Mountain yellow-legged frogs actually have creamy beige legs, and a back that mimics granite, to help them be more cryptic to predators.
This week, we've been examining the problem of invasive species in Southland waters. For more than 100 years, California's stocked lakes, rivers, and streams for recreational anglers. But that's getting harder to do because of more non-native species entering the state ... and more scientific research. KPCC's Molly Peterson starts where some trout do: at a hatchery in the Eastern Sierra.
Molly Peterson: Denny Redfern rolls up his sleeve and reaches into a pool of water at the Hot Creek Hatchery for a small, smooth rock. He checks its underside for New Zealand Mudsnails – an invasive pest.
Denny Redfern: The snail will come in and denude all of the vegetation through here and take the food source away from these other aquatic insects, and that's where the danger in this invasive is to change the dynamics of the stream.
Peterson: Gently, Redfern returns the rock. He's been a hatchery man for 38 years; now he runs the Department of Fish and Game's operations here. Last December, routine sampling found the tiny snails in the spring waters for the production ponds where trout grow.
Just one mudsnail can reproduce – fast. So the state won't try to purge mudsnails from rivers. Instead, Redfern says, the plan is to stock fish from the infested hatchery in waters that are already infested.
Redfern: We're bouncing fish around, still providing the opportunity up here, but it's been a logistical nightmare of moving fish around to provide good enough opportunity through there.
Peterson: Redfern says expenses are up. But there's no way around it. A law anglers lobbied hard for requires the state to stock a certain amount of trout for every fishing license sold. The state's sport fishing industry generates billions of dollars in retail sales and wages every year. Redfern says the rods and the reels and the bottomless creels of Southern Californians help to drive the economies of Inyo and Kern Counties.
Redfern: L.A.'s playground!
Peterson: State law also requires native trout for a quarter of hatchery stock. Conservationists and trout protection groups sued, claiming that non-native brown and brook trout were squeezing out golden trout – the state fish.
Scientists say there's also pretty good evidence that trout harm another freshwater resident: the mountain yellow-legged frog.
[Sound of crunching and hiking down into Little Rock Creek]
Peterson: Deep in the Angeles National Forest, Little Rock Creek is protected by knife-edge hillsides and by court order. Its yellow-legged frogs are endangered under federal law. They populate this creek and seven other places, a small fraction of the hundreds of waters they once occupied across the state. In a dry year, the creek's pretty small too.
Cindy Hitchcock: This time of year, there should be flowing water through here.
Peterson: After hiking up a rocky creek bed for more than an hour, frog biologist Cindy Hitchcock's reached a man-made fish barrier.
Hitchcock: There's sort of a natural barrier with this bedrock here. And we put this cement on top of it, a cement wall with holes coming out of it so that the water could go through still but it would enhance the barrier to the fish, so that they couldn't get over unless it was super high water.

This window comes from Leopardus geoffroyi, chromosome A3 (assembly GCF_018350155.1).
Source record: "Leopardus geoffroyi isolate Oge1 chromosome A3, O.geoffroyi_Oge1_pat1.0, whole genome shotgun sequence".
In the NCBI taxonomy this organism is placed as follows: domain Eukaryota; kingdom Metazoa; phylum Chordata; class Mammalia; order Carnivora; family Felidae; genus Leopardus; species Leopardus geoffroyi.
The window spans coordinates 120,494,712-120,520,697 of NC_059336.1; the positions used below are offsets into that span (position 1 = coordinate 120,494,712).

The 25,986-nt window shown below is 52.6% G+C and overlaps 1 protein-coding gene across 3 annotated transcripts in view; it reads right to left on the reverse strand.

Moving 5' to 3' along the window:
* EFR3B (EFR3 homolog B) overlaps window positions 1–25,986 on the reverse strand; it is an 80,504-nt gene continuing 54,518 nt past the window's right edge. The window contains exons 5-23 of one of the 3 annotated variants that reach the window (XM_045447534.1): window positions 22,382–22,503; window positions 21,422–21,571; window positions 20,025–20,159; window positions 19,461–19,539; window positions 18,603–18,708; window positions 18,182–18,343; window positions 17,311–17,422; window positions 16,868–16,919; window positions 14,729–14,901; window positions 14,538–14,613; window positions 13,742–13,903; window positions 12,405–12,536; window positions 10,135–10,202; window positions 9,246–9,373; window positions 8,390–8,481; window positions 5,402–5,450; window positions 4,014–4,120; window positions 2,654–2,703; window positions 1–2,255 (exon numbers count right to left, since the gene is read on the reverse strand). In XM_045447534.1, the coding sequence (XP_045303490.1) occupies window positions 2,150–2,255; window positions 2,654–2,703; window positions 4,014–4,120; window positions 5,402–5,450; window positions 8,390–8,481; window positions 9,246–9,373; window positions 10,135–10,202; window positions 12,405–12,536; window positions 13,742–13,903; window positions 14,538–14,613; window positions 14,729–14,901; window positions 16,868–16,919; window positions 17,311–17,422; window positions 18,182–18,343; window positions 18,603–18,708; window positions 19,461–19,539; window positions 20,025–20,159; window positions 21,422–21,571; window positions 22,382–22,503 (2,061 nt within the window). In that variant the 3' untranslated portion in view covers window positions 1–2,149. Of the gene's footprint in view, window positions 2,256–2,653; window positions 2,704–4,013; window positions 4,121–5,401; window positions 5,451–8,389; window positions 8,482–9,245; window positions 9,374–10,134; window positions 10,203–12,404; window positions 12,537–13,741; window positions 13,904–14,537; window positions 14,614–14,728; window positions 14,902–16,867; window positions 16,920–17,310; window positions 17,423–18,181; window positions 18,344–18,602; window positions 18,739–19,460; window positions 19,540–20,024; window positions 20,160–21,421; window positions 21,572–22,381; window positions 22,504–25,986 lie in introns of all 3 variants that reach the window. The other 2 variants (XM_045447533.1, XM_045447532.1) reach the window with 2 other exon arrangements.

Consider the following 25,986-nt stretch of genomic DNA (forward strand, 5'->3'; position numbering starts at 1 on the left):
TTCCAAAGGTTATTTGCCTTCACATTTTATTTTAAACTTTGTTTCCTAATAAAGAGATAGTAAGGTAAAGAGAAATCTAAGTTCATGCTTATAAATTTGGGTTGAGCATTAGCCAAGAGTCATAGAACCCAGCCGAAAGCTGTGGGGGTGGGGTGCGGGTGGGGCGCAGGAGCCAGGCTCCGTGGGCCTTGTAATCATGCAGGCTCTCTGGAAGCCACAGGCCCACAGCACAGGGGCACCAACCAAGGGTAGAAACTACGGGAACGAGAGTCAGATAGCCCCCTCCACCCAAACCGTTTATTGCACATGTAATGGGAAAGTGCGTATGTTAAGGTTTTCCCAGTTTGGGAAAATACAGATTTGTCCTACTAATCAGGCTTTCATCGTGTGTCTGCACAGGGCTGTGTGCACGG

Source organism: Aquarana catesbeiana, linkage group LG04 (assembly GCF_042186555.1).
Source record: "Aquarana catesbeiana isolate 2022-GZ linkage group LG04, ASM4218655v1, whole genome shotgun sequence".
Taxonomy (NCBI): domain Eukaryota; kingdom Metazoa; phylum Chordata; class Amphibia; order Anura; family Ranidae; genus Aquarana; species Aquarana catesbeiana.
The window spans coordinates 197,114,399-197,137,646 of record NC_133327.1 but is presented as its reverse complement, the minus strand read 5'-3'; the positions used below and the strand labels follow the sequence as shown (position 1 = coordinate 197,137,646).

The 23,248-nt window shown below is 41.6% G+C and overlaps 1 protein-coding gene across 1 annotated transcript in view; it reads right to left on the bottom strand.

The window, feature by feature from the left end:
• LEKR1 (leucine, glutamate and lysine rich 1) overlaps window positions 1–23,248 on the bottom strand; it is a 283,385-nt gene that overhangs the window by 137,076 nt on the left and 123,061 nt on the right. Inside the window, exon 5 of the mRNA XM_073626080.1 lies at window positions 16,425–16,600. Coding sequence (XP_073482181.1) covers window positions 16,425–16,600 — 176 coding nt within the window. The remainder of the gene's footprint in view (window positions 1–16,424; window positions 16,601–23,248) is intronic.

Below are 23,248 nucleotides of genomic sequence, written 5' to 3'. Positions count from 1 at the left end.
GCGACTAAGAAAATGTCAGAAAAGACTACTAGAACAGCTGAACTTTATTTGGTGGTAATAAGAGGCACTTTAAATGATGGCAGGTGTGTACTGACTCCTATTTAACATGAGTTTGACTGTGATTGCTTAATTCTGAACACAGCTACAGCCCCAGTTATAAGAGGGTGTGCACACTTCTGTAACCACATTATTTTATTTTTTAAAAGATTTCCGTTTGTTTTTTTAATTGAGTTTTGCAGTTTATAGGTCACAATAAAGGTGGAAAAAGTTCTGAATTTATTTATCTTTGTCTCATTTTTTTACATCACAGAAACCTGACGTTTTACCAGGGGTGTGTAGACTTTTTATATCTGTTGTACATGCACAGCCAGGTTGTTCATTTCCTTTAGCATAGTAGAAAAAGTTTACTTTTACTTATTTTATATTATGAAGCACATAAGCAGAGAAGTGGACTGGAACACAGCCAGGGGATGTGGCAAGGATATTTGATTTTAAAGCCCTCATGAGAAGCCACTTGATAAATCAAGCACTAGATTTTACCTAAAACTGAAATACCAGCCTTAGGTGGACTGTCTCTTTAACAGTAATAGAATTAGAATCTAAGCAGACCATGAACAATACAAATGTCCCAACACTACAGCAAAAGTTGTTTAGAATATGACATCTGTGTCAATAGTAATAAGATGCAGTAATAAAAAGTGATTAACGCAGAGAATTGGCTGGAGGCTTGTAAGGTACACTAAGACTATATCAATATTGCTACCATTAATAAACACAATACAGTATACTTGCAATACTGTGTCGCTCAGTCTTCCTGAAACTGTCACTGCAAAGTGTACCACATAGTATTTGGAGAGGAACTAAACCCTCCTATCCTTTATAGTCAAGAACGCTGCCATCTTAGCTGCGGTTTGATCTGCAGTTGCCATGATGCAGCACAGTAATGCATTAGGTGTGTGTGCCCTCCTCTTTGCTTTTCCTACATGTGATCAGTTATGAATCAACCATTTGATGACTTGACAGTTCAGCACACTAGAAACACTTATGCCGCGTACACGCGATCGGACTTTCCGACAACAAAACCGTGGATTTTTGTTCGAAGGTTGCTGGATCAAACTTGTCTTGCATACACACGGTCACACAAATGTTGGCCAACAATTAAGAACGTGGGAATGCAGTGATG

Peterson: Above it, scientists expect frogs to thrive, but not fish. That's because to restore the area, wildlife managers pack big car batteries in here and stick a wire into the water to electroshock them.
Hitchcock: And it stuns a fish and has them float to the top until you can scoop them out.
Peterson: Above the barrier, a few trout – Hitchcock doesn't like them – and some mountain yellow-legged frogs.
[Sound of a splash]
Peterson: Now up to her waist, Hitchcock lunges for a frog kicking deep across a pool.
Hitchcock: Ooh, I got one.
Second USGS Biologist: Yeah? You did?
Hitchcock: And some rocks.
Peterson: U.S. Geological Survey biologists have been sampling here for years, to figure out whether it helps to keep fish away. Hitchcock slips a transponder under an adult frog's skin.
[Sound of frog on spring]
Hitchcock: Stop jumping!
[Sound of frog bouncing on plastic bag]
Hitchcock: I'm going to tag this one fast ...
[Sound of frog release call]
Peterson: By day's end, Hitchcock and another biologist have tagged 13 frogs, more than they'd expected at the creek.
Hitchcock: All righty, healthy bomber female frog. Off you go.
Peterson: They swab the frogs for a fungus – a known adversary. Global warming may be a threat; so might airborne pesticides from the central valley. But Hitchcock says it's clear that trout hunt tadpoles.
Hitchcock: Trout are known predators of these frogs. We think maybe that's part of the reason they're being shoved up in these headwaters. You know, places the trout haven't gotten to yet.
Peterson: Since the 19th century, that's far fewer places. Early mountaineers transplanted fish in coffee pots; long ago, the east side of the Sierra Nevada range contained no trout. Later, state agents carried fish in milk jugs on pack mules, and used planes flying overhead to boost the burgeoning recreational fishery.
The state's never reported on the environmental impacts of fish stocking. A court ruling this spring means it's got to start. Fish and Game's Jim Starr will supervise the project.
Jim Starr: The department just doesn't consider our maintaining fishing opportunities as an invasive program.
Peterson: Starr says it's possible to ensure that fish and frogs thrive – though probably in non-native locations.
Starr: You go over one valley or a couple of hundred yards. There's another lake that has no fish in it, and we can transplant yellow-legged frogs to that location and get the populations to start.
Peterson: Starr says the state doesn't know yet how much more that kind of active management like that will cost. But he says it's part of the bargain now.